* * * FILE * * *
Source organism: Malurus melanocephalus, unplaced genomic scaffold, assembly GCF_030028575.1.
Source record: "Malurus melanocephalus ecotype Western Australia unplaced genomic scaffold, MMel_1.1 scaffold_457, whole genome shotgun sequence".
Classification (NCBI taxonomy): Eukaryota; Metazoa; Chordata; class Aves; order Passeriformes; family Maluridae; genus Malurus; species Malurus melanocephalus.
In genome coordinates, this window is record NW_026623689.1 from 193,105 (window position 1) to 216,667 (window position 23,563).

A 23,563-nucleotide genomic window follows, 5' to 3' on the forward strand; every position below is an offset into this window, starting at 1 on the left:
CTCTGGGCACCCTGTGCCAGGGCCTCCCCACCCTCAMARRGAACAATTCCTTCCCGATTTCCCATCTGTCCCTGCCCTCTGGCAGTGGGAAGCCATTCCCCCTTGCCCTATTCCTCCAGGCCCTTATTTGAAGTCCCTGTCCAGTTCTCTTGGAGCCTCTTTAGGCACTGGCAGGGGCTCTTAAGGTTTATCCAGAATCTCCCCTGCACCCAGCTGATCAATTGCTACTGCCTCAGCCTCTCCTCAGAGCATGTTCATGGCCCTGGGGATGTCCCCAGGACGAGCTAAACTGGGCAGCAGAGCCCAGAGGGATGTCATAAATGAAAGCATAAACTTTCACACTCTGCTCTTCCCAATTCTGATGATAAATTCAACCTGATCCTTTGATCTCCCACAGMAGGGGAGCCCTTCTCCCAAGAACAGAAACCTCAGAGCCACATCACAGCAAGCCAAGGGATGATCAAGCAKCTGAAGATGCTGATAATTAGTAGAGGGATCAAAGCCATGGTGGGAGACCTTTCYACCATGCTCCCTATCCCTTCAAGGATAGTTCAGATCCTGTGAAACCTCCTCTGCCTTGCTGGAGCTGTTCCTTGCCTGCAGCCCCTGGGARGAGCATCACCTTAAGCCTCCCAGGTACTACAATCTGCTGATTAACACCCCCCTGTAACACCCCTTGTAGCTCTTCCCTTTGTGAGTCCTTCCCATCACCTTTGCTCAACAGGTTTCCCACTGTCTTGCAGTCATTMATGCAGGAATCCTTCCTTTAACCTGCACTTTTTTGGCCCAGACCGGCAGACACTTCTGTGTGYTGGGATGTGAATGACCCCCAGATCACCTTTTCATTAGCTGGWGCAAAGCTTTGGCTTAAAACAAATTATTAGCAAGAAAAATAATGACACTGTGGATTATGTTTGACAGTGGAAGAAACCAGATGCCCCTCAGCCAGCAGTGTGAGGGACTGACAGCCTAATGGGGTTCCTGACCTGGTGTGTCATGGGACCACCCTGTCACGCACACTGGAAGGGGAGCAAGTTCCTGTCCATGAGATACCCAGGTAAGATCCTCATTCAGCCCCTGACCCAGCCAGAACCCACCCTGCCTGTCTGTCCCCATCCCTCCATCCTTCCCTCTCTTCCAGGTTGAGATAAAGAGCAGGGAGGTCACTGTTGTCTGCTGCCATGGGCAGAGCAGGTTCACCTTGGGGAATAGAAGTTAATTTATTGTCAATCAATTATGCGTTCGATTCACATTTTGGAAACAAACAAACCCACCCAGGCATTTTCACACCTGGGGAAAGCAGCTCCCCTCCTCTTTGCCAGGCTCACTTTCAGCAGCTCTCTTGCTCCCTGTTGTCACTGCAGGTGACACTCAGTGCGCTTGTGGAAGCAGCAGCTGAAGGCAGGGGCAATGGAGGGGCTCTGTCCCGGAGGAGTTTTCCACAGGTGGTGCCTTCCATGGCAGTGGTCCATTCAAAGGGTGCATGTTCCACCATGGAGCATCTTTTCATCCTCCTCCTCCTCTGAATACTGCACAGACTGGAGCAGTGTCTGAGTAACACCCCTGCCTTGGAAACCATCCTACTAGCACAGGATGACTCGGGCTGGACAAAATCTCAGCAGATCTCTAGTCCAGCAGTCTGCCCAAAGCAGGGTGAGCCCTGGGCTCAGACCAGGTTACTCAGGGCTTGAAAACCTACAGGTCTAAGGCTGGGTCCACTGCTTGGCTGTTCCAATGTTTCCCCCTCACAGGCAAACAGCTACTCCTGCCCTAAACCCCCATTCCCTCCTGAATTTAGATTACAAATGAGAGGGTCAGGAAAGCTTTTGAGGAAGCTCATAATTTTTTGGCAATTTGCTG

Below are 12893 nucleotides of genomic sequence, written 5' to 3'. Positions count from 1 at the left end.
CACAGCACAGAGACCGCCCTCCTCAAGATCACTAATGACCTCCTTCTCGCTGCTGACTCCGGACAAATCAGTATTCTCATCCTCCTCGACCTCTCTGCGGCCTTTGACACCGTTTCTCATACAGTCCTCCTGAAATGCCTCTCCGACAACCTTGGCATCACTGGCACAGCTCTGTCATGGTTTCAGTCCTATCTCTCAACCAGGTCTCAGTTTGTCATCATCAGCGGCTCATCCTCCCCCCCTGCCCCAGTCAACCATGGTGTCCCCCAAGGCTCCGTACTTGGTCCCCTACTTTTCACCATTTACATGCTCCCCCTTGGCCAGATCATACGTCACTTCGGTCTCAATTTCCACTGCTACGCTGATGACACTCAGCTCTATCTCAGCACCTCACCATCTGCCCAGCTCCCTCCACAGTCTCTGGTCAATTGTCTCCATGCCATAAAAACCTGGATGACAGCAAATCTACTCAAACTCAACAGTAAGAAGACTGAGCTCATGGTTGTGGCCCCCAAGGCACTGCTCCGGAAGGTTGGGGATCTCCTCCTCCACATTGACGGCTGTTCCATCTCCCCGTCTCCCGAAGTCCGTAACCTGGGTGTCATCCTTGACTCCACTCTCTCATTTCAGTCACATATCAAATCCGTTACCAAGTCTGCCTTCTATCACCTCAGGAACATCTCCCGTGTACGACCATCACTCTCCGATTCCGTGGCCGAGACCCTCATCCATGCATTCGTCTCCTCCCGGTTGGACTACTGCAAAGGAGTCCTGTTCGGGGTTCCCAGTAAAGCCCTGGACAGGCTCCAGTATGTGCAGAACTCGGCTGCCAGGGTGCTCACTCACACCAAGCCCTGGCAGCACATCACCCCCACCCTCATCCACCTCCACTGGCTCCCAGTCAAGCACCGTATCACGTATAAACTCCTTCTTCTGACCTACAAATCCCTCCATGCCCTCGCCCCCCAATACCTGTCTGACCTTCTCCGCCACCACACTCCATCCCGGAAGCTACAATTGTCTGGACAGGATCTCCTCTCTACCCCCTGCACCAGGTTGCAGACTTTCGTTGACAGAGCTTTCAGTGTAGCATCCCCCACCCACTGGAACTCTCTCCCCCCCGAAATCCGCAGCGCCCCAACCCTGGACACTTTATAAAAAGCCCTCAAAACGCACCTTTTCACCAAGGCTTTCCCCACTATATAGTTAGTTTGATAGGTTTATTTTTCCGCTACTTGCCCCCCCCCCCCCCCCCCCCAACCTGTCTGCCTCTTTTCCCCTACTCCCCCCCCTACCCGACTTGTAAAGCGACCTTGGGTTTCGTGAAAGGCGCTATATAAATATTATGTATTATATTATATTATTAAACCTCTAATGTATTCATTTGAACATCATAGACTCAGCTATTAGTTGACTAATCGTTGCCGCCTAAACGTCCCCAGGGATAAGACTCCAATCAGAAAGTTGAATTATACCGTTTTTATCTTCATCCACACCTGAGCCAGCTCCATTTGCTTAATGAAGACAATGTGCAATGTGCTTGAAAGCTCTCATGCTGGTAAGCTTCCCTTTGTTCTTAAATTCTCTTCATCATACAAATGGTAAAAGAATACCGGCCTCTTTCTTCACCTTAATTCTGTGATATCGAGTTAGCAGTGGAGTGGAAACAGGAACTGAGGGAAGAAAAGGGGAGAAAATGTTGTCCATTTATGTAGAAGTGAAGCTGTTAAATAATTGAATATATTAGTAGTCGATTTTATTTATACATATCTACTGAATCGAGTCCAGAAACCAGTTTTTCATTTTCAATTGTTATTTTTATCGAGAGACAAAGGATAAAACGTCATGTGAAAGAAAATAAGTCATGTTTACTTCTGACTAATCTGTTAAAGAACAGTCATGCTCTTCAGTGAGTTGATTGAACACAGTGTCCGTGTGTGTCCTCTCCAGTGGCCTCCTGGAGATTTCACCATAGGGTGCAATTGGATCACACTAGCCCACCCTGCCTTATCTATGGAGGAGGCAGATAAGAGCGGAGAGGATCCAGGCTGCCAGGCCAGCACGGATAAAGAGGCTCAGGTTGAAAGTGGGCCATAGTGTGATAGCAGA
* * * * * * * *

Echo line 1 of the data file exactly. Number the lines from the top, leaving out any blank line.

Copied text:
Source organism: Malurus melanocephalus, unplaced genomic scaffold, assembly GCF_030028575.1.